So let's look at how the Oscars stage was used to tackle inequality, defeat stigma, and show unity.
Patricia Arquette and Women's Rights
Yeah, yeah so many women don't feel insubordinate to their male counterparts. But many do. And the reality is that a woman in this 2015 world does not earn equal wages or the same recognition as a man does for doing the exact same job.
The long ignored topic prompted this reaction from Meryl Streep.
Not only is sexism rampant in Hollywood, how many female led films did you see nominated for Best Picture? But Ageism is equally evident for female leads. Arquette was lauded at the Golden Globes for proving 'that there are still great roles for women over 40 as long as you get hired when you’re under 40' by Tina Fey and Amy Poehler.
Graham Moore and Acceptance
You've probably never heard of Graham Moore, but last night he became an Academy Award winner for adapting the screenplay for The Imitation Game. In his speech he didn't thank the industry, or the actors. Instead, he reached out to break the stigma around suicide:
"In the brief time here what I want to do is say this: when I was 16 years old, I tried to kill myself because I felt weird and I felt different and I felt like I did not belong.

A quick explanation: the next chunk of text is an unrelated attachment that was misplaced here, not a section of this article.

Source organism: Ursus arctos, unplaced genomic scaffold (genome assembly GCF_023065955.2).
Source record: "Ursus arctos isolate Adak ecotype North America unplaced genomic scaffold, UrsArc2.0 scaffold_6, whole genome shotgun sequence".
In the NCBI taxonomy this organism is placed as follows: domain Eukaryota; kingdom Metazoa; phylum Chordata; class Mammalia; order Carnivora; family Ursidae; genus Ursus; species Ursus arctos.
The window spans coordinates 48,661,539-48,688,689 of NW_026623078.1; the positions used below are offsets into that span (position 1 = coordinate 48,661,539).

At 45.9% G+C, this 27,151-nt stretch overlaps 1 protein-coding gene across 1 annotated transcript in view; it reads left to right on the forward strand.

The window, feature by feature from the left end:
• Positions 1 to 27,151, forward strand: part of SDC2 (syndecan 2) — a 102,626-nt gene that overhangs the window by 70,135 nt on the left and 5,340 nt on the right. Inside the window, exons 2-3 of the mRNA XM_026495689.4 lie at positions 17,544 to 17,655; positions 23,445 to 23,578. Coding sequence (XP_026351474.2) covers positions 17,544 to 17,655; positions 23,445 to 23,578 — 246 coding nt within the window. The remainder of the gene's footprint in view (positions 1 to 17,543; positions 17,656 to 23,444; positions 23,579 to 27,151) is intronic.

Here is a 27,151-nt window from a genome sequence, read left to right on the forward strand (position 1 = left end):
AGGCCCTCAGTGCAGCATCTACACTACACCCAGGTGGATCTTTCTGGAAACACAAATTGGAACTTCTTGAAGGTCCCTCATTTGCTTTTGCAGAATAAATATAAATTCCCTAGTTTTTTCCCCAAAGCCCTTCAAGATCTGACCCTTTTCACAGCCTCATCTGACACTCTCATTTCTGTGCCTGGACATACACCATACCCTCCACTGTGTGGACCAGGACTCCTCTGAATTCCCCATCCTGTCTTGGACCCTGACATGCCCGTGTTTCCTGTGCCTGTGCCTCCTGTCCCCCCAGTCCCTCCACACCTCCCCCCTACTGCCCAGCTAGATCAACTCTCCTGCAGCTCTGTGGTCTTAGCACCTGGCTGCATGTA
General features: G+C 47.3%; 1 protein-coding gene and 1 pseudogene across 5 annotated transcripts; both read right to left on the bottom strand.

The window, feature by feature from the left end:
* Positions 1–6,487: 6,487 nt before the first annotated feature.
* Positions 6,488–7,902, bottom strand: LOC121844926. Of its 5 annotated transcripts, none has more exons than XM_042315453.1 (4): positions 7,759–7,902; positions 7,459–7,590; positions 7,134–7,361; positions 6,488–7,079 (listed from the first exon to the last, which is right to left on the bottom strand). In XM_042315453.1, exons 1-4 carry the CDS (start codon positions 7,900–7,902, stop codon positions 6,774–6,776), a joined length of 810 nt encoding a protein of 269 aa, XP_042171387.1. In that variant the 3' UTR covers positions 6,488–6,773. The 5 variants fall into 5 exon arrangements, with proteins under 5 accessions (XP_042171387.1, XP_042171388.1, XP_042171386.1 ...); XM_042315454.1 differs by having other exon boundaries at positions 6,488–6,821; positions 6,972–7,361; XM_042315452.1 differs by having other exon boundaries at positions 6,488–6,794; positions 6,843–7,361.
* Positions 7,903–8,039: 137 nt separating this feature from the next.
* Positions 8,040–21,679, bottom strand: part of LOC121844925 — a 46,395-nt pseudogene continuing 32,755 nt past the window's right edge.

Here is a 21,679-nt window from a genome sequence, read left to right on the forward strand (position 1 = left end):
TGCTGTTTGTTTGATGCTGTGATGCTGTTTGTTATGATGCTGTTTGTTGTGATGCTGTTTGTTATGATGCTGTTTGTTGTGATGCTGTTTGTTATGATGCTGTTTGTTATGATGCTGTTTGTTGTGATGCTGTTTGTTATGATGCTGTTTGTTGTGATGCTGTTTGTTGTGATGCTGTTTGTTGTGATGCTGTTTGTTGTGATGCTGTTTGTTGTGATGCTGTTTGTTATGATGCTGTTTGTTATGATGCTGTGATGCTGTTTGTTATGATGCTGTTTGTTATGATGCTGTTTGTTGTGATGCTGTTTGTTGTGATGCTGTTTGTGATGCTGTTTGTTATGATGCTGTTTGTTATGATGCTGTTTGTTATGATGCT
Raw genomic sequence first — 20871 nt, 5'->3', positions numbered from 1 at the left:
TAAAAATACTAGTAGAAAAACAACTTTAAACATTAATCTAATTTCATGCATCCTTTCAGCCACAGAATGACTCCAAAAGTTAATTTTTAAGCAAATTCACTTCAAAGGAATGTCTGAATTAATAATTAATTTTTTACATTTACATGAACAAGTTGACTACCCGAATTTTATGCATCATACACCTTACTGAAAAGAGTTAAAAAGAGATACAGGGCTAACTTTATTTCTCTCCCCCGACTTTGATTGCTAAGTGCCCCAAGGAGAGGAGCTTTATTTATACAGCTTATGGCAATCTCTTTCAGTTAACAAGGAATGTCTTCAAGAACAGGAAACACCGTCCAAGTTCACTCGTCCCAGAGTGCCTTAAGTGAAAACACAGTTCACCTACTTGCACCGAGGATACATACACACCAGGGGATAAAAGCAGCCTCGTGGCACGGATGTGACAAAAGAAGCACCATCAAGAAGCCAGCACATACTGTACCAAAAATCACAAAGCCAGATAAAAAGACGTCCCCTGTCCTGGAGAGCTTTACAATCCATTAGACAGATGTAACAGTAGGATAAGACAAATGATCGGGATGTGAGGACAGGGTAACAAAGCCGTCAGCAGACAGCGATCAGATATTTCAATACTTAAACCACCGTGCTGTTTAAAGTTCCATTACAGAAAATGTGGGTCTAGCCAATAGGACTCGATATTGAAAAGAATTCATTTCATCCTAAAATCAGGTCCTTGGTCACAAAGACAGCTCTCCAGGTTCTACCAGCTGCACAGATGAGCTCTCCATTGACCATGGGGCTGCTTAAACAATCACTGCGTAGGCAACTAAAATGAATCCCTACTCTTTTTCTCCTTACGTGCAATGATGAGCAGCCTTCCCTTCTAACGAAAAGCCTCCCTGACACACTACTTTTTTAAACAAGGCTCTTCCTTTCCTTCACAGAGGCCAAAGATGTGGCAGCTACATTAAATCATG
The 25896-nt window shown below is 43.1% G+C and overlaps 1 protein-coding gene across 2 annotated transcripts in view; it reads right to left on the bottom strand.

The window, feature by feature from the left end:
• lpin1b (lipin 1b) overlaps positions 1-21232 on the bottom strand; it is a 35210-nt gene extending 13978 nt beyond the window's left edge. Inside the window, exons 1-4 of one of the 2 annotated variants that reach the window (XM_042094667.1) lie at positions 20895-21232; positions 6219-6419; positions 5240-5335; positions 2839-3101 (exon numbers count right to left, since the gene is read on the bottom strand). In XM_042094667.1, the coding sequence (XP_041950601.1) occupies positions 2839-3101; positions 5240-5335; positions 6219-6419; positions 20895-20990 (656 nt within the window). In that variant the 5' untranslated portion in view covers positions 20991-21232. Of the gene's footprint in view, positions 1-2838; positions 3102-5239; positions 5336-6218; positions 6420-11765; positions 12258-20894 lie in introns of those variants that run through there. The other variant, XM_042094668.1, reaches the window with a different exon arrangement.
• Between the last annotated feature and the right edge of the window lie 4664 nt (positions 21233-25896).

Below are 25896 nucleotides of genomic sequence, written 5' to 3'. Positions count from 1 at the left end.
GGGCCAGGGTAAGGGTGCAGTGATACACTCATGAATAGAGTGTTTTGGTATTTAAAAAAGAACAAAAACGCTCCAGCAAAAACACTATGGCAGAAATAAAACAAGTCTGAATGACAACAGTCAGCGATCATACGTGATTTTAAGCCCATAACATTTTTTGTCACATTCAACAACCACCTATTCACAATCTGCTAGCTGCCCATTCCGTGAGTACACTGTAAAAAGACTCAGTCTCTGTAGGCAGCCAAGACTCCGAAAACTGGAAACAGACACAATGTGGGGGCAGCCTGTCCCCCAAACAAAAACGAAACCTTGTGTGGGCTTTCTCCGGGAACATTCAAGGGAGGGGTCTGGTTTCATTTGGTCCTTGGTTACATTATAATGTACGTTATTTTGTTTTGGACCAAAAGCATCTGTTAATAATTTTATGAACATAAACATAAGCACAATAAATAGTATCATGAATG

And now I am standing here, so I would like this moment to be for that kid out there who feels she’s weird or she’s different or she doesn’t fit in anywhere - yes, you do. I promise you do."
Watch his full speech here:
Dana Perry and Suicide
Another award winner, Dana Perry for best short documentary for Crisis Hotline: Veterans Press , used her stage time to further highlight the need for openness when it comes to mental health. Interrupting her fellow award collector, Dana said “We should talk about suicide out loud.”
|Ellen Goosenberg Kent and Dana Perry|
She followed this up with reporters backstage by telling them that she lost her son Evan to suicide, and the best way to prevent suicide is by talking about it. Go Dana.
Eddie Redmayne and Disabilities
He won Best Actor, but he also dedicated his award to everyone around the world battling ALS. And it was truly beautiful because he acknowledges that he, along with the vast majority of the other people in the room, is 'a lucky, lucky man.'
There has been a lot of talk in the less-than-24hours passed so far that the Oscars failed to include LGBT people last night. That despite Neil Patrick Harris' best jokes, it failed to recognise black people. Or in fact people of any race other than white.
But the 2015 Oscars did make a huge leap in discussing gender inequality, mental illness and suicide, and in admitting that the vast majority of those present were male, white, straight, and without impairment.
So let's celebrate that.